Building on the ideas of Taylor, the management and supervision of the broken-down tasks helped to reduce the scarcity of skilled workers that were needed.

In the same period, in the early 1900s, the first assembly lines of Henry Ford also began mass production. This was a game-changer for the industry as it cut production times dramatically.

Ideas started evolving as the economic integration of workers was becoming more important. The development of paying workers living wages that were fixed pay per day (or time worked) instead of per piece produced became more common.

As you can see, this laid the foundations for modern salaried workers.

During the years and decades following the first world war, positions such as Employment Managers or Personnel specialists emerged in the organization of companies.

These roles started to resemble the management positions of today, with functions revolving mostly around the employment and compensation of employees. Although I’m not sure that they had as many tasks on their Google calendar as your local HR manager.

Advancements continued to evolve and grow as Elton Mayo joined the picture. His Hawthorne studies in Chicago in the years leading into the second world war developed new observations. He experimented on different working conditions and group dynamics to observe their effect on productivity.

It turns out that motivated employees with good working conditions and group dynamics tend to work better. Who knew?

Many important concepts solidified the role of personnel management after the second World War with focuses on behavioral science, human relations, and scientific management. This comes along with new legislation regarding civil rights or equal pay.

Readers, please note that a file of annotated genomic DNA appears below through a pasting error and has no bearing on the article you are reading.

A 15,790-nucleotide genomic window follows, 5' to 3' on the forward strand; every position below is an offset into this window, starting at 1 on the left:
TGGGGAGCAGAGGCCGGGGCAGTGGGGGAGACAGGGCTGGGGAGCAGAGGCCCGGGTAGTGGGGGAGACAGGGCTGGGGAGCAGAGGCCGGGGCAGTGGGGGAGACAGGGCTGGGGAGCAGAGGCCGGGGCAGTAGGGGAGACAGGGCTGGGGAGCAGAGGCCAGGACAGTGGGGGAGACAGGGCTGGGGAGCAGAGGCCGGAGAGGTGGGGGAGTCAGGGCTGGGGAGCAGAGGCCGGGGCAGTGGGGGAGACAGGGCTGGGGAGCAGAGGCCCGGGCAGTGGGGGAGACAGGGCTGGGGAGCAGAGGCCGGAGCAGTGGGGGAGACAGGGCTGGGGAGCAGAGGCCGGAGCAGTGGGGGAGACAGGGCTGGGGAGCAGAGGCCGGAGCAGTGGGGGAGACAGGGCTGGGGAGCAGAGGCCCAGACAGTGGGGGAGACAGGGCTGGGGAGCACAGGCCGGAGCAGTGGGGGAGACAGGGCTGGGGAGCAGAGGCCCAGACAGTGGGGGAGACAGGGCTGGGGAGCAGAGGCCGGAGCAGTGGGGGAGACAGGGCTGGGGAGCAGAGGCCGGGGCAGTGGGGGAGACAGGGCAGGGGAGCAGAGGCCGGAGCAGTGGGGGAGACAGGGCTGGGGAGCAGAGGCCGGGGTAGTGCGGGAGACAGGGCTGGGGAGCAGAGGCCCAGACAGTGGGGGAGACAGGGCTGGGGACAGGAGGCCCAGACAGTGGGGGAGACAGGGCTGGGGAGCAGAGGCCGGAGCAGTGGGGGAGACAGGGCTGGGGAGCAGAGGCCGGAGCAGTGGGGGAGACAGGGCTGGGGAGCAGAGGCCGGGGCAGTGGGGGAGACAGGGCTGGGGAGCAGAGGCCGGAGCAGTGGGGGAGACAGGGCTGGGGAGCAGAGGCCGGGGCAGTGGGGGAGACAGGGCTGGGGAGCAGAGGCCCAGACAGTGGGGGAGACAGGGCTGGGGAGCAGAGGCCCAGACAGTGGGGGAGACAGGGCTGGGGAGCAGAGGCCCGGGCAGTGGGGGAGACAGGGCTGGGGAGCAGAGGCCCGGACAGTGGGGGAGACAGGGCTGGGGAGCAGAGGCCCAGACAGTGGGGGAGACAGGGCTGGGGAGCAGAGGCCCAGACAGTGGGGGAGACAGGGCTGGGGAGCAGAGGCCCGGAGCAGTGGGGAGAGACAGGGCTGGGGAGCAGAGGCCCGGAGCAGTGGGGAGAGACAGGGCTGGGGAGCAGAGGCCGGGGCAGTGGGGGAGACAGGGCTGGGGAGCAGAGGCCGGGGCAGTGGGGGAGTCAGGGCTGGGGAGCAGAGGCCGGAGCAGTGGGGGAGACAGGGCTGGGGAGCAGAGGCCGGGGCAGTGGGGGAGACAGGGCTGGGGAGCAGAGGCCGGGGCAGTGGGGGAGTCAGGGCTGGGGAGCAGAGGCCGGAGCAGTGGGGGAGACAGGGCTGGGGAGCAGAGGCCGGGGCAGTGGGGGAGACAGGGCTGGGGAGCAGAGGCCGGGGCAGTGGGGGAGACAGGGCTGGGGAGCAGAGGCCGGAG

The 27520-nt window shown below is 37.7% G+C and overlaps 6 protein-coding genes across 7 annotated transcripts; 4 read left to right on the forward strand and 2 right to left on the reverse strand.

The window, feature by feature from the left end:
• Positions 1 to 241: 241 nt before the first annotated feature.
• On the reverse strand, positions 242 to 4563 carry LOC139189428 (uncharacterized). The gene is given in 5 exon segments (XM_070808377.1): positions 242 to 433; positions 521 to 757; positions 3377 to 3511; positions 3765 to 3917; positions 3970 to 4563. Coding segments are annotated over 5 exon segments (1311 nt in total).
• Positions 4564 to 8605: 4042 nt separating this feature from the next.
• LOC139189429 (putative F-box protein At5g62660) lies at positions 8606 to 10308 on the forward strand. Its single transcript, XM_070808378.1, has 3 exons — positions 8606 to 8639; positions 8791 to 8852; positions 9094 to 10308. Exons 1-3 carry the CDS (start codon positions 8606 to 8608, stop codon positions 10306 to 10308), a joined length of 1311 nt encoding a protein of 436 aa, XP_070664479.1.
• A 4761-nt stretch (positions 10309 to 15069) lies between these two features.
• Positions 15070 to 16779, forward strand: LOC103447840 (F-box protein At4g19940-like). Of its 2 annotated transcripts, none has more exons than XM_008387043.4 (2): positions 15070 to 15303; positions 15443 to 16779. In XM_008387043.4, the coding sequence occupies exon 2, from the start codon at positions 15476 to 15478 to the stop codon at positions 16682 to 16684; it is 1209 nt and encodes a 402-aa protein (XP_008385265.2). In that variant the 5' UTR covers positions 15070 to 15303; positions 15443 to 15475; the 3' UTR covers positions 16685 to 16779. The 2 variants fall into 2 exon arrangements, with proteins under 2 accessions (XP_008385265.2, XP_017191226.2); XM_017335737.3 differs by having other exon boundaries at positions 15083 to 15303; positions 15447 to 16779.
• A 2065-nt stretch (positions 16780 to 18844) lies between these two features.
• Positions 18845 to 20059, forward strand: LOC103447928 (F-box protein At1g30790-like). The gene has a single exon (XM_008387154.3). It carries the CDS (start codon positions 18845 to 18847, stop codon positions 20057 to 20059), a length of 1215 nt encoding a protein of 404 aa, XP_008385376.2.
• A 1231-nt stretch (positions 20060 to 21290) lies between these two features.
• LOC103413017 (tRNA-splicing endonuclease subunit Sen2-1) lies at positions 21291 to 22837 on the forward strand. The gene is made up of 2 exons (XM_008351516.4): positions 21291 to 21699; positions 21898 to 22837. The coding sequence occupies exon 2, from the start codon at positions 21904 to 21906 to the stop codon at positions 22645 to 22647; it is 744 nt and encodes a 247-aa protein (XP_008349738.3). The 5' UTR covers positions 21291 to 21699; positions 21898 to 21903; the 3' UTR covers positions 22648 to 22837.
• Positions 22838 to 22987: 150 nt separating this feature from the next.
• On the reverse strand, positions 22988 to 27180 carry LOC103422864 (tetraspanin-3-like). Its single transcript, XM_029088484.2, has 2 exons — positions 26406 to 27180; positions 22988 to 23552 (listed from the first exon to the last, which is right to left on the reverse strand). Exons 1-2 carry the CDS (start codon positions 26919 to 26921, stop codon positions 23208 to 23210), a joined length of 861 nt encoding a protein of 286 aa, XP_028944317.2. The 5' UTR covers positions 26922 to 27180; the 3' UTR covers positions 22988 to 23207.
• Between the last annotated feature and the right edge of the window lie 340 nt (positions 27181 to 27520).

There is an increase in the centralization of employee management tasks. Now, personnel specialists must focus on not only the hiring, employment, and compensation but also employee development while ensuring safety standards. These types of positions start to become careers and professional activities that need to be done.

Whether it’s 70 years ago or in 2022, Human Resource professionals are an organizational blessing!

Modern Human Resource Management.

From the early 1980s onward, human resource management became the new norm. Personnel management departments transform into Human Resource departments.

The perception of workers evolves to viewing them as assets or resources. Now, we rely so heavily on this concept that the success or failure of a business can depend on how well they can manage employees.

As time moved on, our positions, our technology, and our perspectives have progressed and changed. Now HR employees must focus on a large variety of functions. Employee organization, development, training, compensation, benefits, diversity, leave, policies, to name a few.

But hey, at least now there is HRIS technology to make it easier!

The impact of HRM on workplaces

Looking at the history behind human resource management already gives us an idea of how important HRM is in the workplace. Through time, human resource management has been a key factor in improving employee productivity and efficiency.

It’s essential to have a good understanding of human resource management and a solid structure in place.